On a recent trip to Washington, DC, I had the opportunity to spend some time with the 1701 ‘Servais’ Stradivari cello that is cared for at a Smithsonian museum. This was a monumental event for me, as I have admired this particular cello above all others for as long as I can remember. My experience with it did not disappoint. I offer you this rather long description of both my experience with the cello and background on how I approach trying instruments…
This is my attempt to describe playing the 1701 ‘Servais’ Stradivari cello. My purpose in writing this is to both cement the experience in my own mind and discuss how I evaluate an instrument unfamiliar to me. This entire exercise will likely only be of interest to a few friends, but I felt it worthwhile to share as it might spark an interesting dialogue on the subject.
First, a few caveats and qualifications. I count among my friends individuals who are far finer cellists, individuals who have significantly more experience playing antique instruments from the great masters, and individuals who have deeper knowledge of the great masters’ work. In a case or two, one person might fit all three categories! Also, I have studied and revered the ‘Servais’ for several decades – I am not an impartial judge. Finally, the amount of time I played the instrument wasn’t even a tiny fraction of the time that would be required to fully explore its capabilities. The great cellist Anner Bylsma called the ‘Servais’ cello “limitless”. I agree.
I’ve discussed the process of trying an instrument with musicians, makers, dealers, and friends from entirely different fields. Any number of “systems” exist; many of them developed in the past and handed down from teacher to pupil generation after generation. These systems are necessary in their own way because musicians often attempt to compare instruments separated by both time and space. Relying entirely on our memory can be a dangerous tactic when our impressions of an instrument are affected by countless variables, both external and internal. We also can’t escape the fact that the sound we hear as a player is not the sound heard by our audience. Even attempting to compare sound via recordings is fraught with challenges.
Once we’ve reconciled ourselves to all of the difficulties and challenges of comparing instruments, we still need to wrestle with the conclusion we’re trying to reach. Are we searching for the “best sounding” instrument? If so, are we defining “best” for ourselves or is there some kind of objective ideal? We must also concede that the instrument on which I create the “best” sound will invariably sound different when you play it. Some musicians are sharpeners – their technique seems to amplify the sometime subtle differences between instruments. Some musicians are levelers – their technique seems to equalize even sometimes large differences between instruments.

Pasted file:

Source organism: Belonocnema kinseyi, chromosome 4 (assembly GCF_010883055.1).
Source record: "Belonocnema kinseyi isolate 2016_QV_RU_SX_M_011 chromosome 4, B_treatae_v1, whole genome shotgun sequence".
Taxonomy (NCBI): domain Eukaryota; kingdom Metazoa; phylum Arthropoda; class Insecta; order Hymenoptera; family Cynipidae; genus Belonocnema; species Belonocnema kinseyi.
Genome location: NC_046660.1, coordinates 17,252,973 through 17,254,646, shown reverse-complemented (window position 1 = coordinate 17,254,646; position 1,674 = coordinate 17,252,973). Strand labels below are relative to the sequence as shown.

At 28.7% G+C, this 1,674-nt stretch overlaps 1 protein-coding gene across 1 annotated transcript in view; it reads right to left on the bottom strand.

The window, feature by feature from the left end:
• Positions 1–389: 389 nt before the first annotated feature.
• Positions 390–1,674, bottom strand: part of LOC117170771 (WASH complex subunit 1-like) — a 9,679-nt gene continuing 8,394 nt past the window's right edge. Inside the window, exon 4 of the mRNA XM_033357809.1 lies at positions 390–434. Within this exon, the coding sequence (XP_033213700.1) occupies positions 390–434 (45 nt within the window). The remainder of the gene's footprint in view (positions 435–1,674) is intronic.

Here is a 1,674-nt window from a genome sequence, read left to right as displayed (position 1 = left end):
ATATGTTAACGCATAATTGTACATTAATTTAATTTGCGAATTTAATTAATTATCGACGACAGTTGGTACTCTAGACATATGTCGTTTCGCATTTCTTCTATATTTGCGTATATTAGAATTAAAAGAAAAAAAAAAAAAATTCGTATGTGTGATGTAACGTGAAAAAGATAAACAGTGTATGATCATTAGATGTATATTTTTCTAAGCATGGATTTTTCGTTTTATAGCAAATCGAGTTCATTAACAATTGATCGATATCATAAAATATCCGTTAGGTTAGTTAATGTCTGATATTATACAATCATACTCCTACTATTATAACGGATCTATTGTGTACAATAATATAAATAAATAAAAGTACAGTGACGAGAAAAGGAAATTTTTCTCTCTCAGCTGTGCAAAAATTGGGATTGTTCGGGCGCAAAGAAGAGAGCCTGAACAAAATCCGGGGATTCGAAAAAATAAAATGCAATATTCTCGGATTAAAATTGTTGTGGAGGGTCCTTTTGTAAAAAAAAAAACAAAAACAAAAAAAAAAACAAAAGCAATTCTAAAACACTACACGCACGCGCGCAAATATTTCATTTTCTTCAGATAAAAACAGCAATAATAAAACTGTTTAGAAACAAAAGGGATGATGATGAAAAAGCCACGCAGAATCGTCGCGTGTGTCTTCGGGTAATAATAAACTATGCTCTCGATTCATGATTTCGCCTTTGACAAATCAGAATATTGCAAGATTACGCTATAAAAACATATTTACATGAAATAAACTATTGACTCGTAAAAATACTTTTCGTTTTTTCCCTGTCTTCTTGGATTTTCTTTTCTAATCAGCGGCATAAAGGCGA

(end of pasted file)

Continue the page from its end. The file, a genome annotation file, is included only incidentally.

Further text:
In light of all this, I admit I am primarily looking for a certain “feel” as the primary metric of quality when trying an instrument unfamiliar to me. I have played cellos with the desired “feel” that display radically different sound characteristics – reedy like an oboe, thunderous like an organ, soaring like a great tenor high in his range, dense and textured like a French horn. When an instrument has the feel I want and produces a beautiful, nuanced sound, I find it difficult to rank it as “better” or “worse” than other instruments possessing the desired feel but a very different sound – even for myself.
So what is this “feel”? One of the ways I can describe it is to think of the string as a pillow…and I’m Goldilocks. If the string feels too firm under the bow, creating the sound can feel too brittle and wiry. If the string feels too soft under the bow, creating the sound can feel shaky and rubbery. So am I just talking about the string, and isn’t what I’m describing just a function of what make/line of strings is on the instrument? No. For me, what I’m describing has very little to do with the make/line of strings on the instrument, given a reasonable expectation of quality and condition. The second part of the feel is what I think of as “horsepower”. I want the instrument to give me the impression that the smallest variation in input – left or right hand – will create a nearly instantaneous change in tone and volume. One of my favorite places on the cello to test this is shifting from C4 to E4 on the A-string, although I conduct the same test all over the cello given enough time. On the A-string, I start with a mezzo-piano C with a floating bow and wider/slower vibrato…then shift up to a forte E, moving the bow closer to the bridge and intensifying the vibrato. On many excellent cellos, this becomes the sonic equivalent to going 0-60mph in a Bugatti Chiron. It’s as if I’m being pushed along at dizzying speed by effortless power…once you feel it, it becomes almost impossible to settle for anything less.